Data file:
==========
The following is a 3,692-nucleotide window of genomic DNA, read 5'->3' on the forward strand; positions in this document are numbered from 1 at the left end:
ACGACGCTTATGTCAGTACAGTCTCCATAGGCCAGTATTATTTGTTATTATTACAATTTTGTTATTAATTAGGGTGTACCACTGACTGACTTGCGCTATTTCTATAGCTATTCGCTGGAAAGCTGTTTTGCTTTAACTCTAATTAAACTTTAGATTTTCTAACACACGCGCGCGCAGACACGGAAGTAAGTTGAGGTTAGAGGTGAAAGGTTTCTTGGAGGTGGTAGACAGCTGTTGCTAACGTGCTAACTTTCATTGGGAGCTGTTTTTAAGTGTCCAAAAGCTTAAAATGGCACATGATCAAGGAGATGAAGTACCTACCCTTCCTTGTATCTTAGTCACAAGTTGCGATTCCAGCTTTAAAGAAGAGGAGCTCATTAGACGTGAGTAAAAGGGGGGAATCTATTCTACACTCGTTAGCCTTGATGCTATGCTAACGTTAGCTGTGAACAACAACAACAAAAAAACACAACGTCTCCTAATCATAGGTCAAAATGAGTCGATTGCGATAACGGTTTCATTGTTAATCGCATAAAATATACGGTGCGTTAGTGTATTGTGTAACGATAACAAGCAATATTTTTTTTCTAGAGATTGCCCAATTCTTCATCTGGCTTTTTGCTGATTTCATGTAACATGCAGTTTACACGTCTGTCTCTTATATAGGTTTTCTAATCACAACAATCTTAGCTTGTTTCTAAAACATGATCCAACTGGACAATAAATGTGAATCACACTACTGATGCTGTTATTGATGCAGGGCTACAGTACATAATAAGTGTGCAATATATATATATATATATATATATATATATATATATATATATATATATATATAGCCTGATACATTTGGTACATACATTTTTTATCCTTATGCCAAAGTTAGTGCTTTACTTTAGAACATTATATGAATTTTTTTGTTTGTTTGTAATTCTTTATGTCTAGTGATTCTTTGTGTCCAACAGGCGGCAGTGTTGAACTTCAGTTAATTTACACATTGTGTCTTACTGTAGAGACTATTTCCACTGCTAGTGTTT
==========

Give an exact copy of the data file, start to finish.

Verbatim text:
The following is a 3,692-nucleotide window of genomic DNA, read 5'->3' on the forward strand; positions in this document are numbered from 1 at the left end:
ACGACGCTTATGTCAGTACAGTCTCCATAGGCCAGTATTATTTGTTATTATTACAATTTTGTTATTAATTAGGGTGTACCACTGACTGACTTGCGCTATTTCTATAGCTATTCGCTGGAAAGCTGTTTTGCTTTAACTCTAATTAAACTTTAGATTTTCTAACACACGCGCGCGCAGACACGGAAGTAAGTTGAGGTTAGAGGTGAAAGGTTTCTTGGAGGTGGTAGACAGCTGTTGCTAACGTGCTAACTTTCATTGGGAGCTGTTTTTAAGTGTCCAAAAGCTTAAAATGGCACATGATCAAGGAGATGAAGTACCTACCCTTCCTTGTATCTTAGTCACAAGTTGCGATTCCAGCTTTAAAGAAGAGGAGCTCATTAGACGTGAGTAAAAGGGGGGAATCTATTCTACACTCGTTAGCCTTGATGCTATGCTAACGTTAGCTGTGAACAACAACAACAAAAAAACACAACGTCTCCTAATCATAGGTCAAAATGAGTCGATTGCGATAACGGTTTCATTGTTAATCGCATAAAATATACGGTGCGTTAGTGTATTGTGTAACGATAACAAGCAATATTTTTTTTCTAGAGATTGCCCAATTCTTCATCTGGCTTTTTGCTGATTTCATGTAACATGCAGTTTACACGTCTGTCTCTTATATAGGTTTTCTAATCACAACAATCTTAGCTTGTTTCTAAAACATGATCCAACTGGACAATAAATGTGAATCACACTACTGATGCTGTTATTGATGCAGGGCTACAGTACATAATAAGTGTGCAATATATATATATATATATATATATATATATATATATATATATATATATATATAGCCTGATACATTTGGTACATACATTTTTTATCCTTATGCCAAAGTTAGTGCTTTACTTTAGAACATTATATGAATTTTTTTGTTTGTTTGTAATTCTTTATGTCTAGTGATTCTTTGTGTCCAACAGGCGGCAGTGTTGAACTTCAGTTAATTTACACATTGTGTCTTACTGTAGAGACTATTTCCACTGCTAGTGTTT